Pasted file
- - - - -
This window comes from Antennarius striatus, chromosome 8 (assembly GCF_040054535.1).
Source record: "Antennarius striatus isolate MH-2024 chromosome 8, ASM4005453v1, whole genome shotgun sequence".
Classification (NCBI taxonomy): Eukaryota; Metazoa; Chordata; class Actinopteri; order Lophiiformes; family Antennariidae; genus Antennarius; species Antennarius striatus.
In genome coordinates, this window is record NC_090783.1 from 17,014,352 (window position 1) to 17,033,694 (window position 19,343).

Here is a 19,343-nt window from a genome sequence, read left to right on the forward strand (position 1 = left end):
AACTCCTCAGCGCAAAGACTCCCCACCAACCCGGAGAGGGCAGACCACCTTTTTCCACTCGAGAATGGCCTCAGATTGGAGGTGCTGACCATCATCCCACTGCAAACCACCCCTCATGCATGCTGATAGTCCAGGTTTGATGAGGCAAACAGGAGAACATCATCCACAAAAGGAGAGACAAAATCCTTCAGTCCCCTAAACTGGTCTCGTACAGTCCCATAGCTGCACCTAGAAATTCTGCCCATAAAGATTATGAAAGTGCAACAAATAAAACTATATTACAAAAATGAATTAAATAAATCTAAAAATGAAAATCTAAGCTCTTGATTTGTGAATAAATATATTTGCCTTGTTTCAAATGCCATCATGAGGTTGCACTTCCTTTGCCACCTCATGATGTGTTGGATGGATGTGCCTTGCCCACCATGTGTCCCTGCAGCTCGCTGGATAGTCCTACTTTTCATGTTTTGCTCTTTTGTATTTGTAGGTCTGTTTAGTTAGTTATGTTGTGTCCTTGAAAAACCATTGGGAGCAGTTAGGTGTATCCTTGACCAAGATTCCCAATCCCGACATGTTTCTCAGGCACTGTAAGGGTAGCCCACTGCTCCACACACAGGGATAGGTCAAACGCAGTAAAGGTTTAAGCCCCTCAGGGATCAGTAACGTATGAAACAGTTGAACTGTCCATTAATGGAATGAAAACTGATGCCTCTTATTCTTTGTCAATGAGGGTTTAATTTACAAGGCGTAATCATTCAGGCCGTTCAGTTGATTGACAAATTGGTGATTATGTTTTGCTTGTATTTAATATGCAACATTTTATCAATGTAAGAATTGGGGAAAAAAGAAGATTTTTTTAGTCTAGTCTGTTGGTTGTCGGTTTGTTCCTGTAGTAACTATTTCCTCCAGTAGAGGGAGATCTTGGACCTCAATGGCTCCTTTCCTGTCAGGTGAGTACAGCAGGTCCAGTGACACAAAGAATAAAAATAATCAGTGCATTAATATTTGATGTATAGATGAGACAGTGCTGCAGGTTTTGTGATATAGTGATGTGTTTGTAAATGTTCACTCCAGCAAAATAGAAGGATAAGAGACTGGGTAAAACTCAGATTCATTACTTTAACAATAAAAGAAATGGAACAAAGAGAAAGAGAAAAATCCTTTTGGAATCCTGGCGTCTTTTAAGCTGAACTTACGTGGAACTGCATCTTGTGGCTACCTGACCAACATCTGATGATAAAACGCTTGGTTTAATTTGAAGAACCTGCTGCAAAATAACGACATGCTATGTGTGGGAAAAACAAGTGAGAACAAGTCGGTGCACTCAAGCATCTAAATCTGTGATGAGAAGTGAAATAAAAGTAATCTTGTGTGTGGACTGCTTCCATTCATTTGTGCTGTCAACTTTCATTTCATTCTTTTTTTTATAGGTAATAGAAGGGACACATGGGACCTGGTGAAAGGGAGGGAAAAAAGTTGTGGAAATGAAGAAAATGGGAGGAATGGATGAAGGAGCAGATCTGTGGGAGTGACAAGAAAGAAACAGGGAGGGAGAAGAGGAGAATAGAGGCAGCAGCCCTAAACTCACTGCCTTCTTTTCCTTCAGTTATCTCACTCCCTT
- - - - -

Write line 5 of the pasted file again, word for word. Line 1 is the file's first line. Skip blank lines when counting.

Here is a 19,343-nt window from a genome sequence, read left to right on the forward strand (position 1 = left end):